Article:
The impact of these foundational models is even bigger: they have also reduced the need for extensive labeled data, which was previously required to train NLP models. NLP applications are easier and faster to build and the entry cost of building an application is greatly reduced. With pre-trained models like BERT and GPT, developers can use the models as a starting point and fine-tune them for specific tasks, rather than building models from scratch.
With foundational models, businesses can now process vast amounts of language data more efficiently than ever before, and become more efficient in tasks that previously had to be done by humans.
What’s the catch?
However, as with any new technology, there are concerns and challenges that must be addressed. One of the major concerns with foundational models is the potential for these models to “hallucinate”, or generate content that is factually incorrect or inappropriate. These hallucinations happen because these models generate content that is statistically relevant, but do not have a sense of reasoning or understanding of the answers they generate, which can lead to the generation of false or misleading information.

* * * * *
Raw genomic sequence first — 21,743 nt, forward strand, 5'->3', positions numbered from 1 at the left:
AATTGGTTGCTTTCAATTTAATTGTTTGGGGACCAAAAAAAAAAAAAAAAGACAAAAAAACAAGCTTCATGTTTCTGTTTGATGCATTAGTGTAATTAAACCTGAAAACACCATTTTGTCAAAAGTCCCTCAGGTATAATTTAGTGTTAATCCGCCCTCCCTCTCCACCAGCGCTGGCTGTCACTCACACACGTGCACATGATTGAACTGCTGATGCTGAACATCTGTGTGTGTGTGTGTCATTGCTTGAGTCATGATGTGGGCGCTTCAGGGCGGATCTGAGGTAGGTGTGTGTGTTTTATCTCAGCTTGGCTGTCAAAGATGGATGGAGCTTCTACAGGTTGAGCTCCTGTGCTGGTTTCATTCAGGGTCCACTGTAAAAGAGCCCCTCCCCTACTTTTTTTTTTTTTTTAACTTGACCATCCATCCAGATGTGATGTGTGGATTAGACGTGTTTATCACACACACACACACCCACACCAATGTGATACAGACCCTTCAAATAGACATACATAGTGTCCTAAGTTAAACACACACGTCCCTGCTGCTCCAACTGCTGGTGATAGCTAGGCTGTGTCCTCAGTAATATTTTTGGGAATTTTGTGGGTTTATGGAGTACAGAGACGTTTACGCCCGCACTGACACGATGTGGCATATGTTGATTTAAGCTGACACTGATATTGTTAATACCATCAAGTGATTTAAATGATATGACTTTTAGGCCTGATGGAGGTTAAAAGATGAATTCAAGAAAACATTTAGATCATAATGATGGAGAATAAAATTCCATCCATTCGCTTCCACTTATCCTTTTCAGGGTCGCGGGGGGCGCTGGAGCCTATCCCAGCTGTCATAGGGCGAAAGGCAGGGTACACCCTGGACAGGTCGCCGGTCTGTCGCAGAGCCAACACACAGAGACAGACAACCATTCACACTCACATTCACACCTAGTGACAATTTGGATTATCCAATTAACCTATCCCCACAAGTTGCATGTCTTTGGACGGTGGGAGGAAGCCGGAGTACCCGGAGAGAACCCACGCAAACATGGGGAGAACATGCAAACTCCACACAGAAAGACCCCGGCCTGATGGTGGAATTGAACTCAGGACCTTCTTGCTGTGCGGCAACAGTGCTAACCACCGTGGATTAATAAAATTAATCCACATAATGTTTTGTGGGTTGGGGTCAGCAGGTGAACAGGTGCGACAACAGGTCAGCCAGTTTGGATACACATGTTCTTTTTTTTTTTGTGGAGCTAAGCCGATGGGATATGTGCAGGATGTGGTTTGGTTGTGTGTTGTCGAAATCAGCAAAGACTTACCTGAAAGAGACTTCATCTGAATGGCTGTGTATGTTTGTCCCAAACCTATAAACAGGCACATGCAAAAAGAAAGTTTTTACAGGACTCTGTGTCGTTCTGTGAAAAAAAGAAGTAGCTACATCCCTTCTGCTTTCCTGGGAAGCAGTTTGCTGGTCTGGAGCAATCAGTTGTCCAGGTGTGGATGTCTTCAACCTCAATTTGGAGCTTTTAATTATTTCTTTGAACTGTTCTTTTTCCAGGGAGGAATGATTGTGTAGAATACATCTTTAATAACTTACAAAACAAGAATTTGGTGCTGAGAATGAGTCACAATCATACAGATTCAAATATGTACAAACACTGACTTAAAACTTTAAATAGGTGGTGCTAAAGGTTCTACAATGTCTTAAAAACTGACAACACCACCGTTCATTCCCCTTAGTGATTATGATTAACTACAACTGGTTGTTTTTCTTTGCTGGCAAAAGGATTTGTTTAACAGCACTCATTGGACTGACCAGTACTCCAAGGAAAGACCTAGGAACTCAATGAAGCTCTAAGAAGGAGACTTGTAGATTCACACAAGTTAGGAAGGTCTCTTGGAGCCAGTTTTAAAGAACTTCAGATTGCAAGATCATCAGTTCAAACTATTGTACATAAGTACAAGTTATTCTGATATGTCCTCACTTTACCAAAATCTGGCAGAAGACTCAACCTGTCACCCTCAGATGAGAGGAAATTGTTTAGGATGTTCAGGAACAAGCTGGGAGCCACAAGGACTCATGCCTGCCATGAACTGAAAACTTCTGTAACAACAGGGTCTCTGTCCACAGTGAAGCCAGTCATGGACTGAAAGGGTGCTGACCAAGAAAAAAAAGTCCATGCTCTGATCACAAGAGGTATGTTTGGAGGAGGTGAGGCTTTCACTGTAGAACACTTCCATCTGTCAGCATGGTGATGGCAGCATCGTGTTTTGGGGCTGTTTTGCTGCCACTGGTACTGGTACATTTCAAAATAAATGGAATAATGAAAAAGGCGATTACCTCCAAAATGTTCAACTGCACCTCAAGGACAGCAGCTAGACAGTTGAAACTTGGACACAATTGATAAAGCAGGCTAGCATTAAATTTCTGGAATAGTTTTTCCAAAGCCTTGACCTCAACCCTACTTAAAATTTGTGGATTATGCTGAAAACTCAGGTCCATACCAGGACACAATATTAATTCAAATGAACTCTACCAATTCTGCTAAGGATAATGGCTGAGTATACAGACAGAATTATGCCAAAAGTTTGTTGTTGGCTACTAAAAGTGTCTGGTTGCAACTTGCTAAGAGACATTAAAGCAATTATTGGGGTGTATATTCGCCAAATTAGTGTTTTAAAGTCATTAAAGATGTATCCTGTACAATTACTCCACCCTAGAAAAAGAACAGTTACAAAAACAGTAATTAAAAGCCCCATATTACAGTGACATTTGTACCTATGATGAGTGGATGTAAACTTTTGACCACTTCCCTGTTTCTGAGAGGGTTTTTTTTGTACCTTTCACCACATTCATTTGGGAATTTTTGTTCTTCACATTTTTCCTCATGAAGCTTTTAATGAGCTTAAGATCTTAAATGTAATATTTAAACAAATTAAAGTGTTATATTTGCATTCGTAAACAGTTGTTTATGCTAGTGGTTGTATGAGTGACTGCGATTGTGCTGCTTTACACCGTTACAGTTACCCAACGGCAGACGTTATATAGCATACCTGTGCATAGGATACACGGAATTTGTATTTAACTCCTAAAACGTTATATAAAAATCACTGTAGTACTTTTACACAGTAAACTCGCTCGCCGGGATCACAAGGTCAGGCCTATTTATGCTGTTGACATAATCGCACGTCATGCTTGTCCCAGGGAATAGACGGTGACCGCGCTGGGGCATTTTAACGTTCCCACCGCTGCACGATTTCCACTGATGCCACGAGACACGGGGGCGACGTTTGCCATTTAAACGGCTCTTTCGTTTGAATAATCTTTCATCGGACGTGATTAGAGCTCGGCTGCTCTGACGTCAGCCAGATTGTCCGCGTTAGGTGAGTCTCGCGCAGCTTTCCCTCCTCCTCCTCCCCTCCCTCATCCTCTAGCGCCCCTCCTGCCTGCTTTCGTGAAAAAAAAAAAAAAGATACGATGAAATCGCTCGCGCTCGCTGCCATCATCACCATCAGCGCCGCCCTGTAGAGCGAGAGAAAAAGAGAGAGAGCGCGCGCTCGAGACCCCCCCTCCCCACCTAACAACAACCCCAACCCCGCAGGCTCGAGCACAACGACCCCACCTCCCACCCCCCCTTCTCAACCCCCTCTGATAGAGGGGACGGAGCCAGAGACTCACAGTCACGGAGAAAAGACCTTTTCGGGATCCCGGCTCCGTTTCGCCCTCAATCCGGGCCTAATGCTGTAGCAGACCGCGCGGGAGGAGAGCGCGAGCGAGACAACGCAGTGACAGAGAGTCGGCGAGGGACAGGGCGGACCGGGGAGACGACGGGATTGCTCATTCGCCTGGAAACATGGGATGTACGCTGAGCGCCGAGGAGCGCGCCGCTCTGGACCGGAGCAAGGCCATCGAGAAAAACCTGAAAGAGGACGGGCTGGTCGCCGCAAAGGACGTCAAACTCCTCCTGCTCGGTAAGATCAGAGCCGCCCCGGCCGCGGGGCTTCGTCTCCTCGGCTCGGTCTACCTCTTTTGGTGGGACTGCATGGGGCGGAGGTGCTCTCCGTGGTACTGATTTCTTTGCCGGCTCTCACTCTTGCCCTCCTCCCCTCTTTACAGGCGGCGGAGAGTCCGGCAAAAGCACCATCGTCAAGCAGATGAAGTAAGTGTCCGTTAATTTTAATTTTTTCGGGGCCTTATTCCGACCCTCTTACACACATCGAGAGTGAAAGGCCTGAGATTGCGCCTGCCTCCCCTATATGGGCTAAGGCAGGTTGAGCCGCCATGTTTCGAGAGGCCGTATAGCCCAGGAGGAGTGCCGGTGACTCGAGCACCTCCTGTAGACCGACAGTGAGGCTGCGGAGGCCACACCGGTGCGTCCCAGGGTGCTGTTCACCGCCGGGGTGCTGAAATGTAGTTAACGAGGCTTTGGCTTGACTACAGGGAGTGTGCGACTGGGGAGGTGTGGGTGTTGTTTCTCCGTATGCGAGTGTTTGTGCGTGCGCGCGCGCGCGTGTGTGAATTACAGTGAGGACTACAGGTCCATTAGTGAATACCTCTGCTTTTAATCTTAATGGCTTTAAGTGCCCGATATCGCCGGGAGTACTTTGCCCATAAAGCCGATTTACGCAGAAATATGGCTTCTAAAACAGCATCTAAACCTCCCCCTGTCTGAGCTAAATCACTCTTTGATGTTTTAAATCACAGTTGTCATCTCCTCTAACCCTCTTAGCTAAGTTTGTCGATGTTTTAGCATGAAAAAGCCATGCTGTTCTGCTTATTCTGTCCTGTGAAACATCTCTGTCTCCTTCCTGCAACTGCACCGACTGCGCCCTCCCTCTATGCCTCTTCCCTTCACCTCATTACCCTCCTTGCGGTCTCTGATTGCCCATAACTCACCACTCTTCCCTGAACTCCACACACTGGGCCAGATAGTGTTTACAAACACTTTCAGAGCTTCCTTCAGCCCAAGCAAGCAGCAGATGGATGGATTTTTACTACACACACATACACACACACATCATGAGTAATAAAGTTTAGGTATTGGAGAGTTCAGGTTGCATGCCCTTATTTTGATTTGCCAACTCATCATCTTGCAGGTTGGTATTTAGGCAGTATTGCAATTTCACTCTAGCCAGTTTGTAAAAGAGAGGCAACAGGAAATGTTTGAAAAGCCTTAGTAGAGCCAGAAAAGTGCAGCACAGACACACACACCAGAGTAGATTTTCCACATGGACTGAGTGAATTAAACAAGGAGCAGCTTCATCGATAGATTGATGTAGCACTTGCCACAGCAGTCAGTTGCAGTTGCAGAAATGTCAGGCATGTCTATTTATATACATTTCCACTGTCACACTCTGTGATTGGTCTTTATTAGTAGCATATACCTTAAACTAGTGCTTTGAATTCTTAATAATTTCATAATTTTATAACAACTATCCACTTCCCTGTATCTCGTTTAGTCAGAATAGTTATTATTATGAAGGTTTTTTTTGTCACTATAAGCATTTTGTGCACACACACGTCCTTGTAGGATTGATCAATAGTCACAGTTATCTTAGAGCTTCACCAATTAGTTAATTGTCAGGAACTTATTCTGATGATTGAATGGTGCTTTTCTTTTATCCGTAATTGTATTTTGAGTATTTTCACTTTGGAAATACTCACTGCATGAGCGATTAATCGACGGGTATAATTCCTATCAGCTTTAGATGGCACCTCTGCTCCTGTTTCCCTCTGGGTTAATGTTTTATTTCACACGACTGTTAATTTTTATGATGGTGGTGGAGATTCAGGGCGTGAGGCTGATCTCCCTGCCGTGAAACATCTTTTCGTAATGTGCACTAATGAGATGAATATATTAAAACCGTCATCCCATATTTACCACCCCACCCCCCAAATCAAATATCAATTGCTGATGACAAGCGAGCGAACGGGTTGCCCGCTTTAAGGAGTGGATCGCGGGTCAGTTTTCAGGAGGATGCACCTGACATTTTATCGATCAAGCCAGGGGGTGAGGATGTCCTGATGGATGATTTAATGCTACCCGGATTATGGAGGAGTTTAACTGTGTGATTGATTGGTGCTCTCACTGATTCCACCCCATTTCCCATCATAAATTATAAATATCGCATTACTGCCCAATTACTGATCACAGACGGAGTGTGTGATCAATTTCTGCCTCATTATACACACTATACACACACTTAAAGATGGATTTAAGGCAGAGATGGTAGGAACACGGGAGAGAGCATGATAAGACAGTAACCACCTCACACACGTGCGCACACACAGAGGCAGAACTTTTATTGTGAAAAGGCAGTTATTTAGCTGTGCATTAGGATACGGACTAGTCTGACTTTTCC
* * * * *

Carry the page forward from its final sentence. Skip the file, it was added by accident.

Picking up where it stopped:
To address this concern, humans absolutely need to be integrated in the loop and have enough knowledge on the proposed subjects to ensure that the generated content is of high quality and accurate.
Despite these concerns, the NLP applications that are now possible with these models are immense. Furthermore, these models continue to evolve, as GPT4, the latest version OpenAI models, juste proved: This new version is indeed capable of successfully passing high level university exams with high grades, in various fields. With the foundational models, the language treatment capabilities of AI have reached a new high, which will probably revolutionise our world in the near future.
If you found this article insightful, be sure to stay tuned for the upcoming parts of our blog series. These will provide more information on how companies can utilize these models, and will be available in the next posts of this series on foundational models.